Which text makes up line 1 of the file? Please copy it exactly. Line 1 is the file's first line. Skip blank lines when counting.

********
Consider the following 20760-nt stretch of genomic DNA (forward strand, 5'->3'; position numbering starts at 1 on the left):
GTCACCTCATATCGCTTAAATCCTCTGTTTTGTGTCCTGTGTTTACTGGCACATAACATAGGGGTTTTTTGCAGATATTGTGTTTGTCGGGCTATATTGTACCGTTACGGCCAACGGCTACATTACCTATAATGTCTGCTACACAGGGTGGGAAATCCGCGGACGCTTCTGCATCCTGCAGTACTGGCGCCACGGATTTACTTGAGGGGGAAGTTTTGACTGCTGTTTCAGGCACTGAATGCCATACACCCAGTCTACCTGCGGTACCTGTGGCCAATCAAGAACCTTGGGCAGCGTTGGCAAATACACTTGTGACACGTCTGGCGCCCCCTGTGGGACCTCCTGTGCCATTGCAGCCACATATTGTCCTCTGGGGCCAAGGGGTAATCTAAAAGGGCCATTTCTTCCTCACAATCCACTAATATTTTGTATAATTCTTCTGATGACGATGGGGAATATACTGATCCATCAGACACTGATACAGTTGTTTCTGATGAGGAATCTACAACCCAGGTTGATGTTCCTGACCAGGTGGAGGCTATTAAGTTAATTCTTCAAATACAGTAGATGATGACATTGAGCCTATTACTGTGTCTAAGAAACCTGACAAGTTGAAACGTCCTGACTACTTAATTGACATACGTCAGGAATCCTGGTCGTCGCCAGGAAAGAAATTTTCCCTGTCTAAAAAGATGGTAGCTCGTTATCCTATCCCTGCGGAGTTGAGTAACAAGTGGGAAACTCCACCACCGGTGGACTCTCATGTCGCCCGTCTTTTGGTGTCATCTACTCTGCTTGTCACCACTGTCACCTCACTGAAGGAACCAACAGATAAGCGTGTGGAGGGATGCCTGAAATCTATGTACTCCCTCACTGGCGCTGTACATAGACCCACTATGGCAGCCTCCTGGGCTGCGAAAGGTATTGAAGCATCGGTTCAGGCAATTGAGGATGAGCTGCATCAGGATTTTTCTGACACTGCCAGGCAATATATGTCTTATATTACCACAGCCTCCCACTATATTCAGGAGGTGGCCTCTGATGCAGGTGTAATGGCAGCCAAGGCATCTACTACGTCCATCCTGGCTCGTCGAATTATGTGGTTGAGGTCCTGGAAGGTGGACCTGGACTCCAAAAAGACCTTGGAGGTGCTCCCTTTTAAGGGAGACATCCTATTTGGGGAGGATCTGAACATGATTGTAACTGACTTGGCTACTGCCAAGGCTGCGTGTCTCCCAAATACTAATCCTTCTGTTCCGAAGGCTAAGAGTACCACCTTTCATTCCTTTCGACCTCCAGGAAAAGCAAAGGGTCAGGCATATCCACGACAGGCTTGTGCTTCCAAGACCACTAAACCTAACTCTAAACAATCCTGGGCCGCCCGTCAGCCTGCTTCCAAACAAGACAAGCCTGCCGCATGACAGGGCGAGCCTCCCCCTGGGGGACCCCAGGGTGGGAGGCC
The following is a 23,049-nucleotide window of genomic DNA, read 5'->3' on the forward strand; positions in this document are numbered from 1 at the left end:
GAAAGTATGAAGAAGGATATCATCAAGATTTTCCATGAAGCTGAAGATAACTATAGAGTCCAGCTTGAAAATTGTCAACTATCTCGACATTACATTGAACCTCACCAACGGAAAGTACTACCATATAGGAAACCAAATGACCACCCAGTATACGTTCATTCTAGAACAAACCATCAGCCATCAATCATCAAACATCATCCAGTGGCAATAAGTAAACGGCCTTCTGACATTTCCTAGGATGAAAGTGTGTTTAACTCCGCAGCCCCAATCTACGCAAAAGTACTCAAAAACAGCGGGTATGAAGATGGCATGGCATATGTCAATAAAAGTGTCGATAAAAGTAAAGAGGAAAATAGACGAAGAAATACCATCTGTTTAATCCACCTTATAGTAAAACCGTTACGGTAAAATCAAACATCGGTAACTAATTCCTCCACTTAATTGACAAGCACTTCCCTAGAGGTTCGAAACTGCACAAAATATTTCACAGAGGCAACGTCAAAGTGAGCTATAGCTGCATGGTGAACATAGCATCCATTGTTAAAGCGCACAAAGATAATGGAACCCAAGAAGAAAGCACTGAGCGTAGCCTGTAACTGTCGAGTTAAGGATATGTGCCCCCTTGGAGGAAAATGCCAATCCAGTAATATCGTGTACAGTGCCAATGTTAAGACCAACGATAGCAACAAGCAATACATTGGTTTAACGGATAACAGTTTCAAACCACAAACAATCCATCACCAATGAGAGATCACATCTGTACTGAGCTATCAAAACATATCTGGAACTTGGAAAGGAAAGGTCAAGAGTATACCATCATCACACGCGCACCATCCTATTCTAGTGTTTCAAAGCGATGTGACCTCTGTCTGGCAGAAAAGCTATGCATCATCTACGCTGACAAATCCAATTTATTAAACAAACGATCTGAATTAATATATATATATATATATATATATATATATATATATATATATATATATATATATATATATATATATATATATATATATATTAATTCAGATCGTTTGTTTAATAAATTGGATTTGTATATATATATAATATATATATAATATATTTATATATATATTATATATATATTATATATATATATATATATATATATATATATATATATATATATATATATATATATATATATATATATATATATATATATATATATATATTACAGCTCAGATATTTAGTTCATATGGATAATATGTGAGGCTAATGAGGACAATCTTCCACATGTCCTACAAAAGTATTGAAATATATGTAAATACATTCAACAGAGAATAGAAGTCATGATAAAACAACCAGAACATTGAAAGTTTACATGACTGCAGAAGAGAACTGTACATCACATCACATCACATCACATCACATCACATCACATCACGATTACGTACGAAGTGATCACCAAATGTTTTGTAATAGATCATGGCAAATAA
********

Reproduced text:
Consider the following 20760-nt stretch of genomic DNA (forward strand, 5'->3'; position numbering starts at 1 on the left):